Today, March 15th, I went for the meeting. CSW 56 ended with NO agreed conclusion! In the final remarks the Chair of the Bureau – H.E. Ms Marjon V. Kamara (Liberia) expressed her disappointment and said that she would prepare a Chair’s Summary to reflect agreements reached. Ms Michelle Bachelet, Executive Director, Under Secretary General for the United nations, was also present and expressed her disappointment despite the many good discussion, initiatives, participation and involvement by both member states and NGO’s. Michelle Bachelet noted that there were 2,015 NGO representatives from 429 organizations present and that there were 300 parallel events outside the UN discussing, sharing and networking for the empowerment of rural women. Member states had 70 parallel events some in collaboration with NGO, sharing best practices and strategizing for the future. So one wonders how in the context of so much activity promoting the empowerment of Rural Women, a state of ‘impasse’ is reached when it comes to negotiating the agreed conclusions? In my experience of the conditions in which rural girls and women live from Ethiopia, to Egypt, to Kenya, to Madagascar, and from Sabah, East Malaysia to India and Thailand why can the member states together not put forward agreed conclusion to uphold the human rights of girls and women and to provide basic services of water and sanitation, education and health? Why do member states not want to invest girls and women to develop agriculture ensuring national food security and food sovereignty? Why did member states not work on having agreed conclusions implement ting the social protection floor initiative globally, guaranteeing human rights and basic services coupled with a cash transfer to every rural girl and woman? Wouldn’t that be progress? Such provision would certainly limit the supply side of girls and women fleeing poverty and finding themselves trafficked for sexual and labour exploitation.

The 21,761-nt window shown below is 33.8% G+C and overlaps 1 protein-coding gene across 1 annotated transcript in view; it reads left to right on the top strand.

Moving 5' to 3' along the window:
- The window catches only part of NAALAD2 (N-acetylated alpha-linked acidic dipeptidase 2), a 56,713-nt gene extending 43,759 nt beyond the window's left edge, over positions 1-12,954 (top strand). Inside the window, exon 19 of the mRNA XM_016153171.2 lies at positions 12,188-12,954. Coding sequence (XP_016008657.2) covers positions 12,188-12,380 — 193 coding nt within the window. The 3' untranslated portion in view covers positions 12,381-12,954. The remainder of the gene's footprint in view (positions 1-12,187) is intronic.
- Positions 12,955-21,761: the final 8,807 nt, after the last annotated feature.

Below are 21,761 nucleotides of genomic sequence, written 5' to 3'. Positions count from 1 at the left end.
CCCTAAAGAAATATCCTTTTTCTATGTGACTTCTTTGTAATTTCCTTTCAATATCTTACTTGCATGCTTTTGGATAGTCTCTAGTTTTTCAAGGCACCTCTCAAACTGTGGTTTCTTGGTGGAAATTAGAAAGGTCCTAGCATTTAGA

No agreed conclusions for CSW 56! Regrettable said the spokespersons for the CARICOM Member States to the UN , Iran, Denmark for the EU, Zimbabwe for the African States, USA, Peru, Pakistan, Norway, Cuba, Nicaragua, Iceland, Switzerland, Mexico , Russian Federation, Canada, Russia, Turkey, Japan and Australia. (Cuba, Iran, Japan, Nicaragua, Russian Federation, Zimbabwe and the USA are members of the Commission). All member states that spoke paid tribute to the Chair of the negotiations H.E. Carlos Garcia from El Salvador and other Bureau members. But why were there no agreed conclusions? NGO’s were permitted to be present during the first reading of the compilation text on March 2 but after that negotiations were in ‘closed’ sessions. A negotiating text was shared with NGO’s on March 8th. You can read this text at http://www.ngocsw.org/blog/wp-content/uploads/2012/03/2-March-CSW-Compilation-Document.pdf CSW was adjourned on March 9th to give time to complete the negotiation.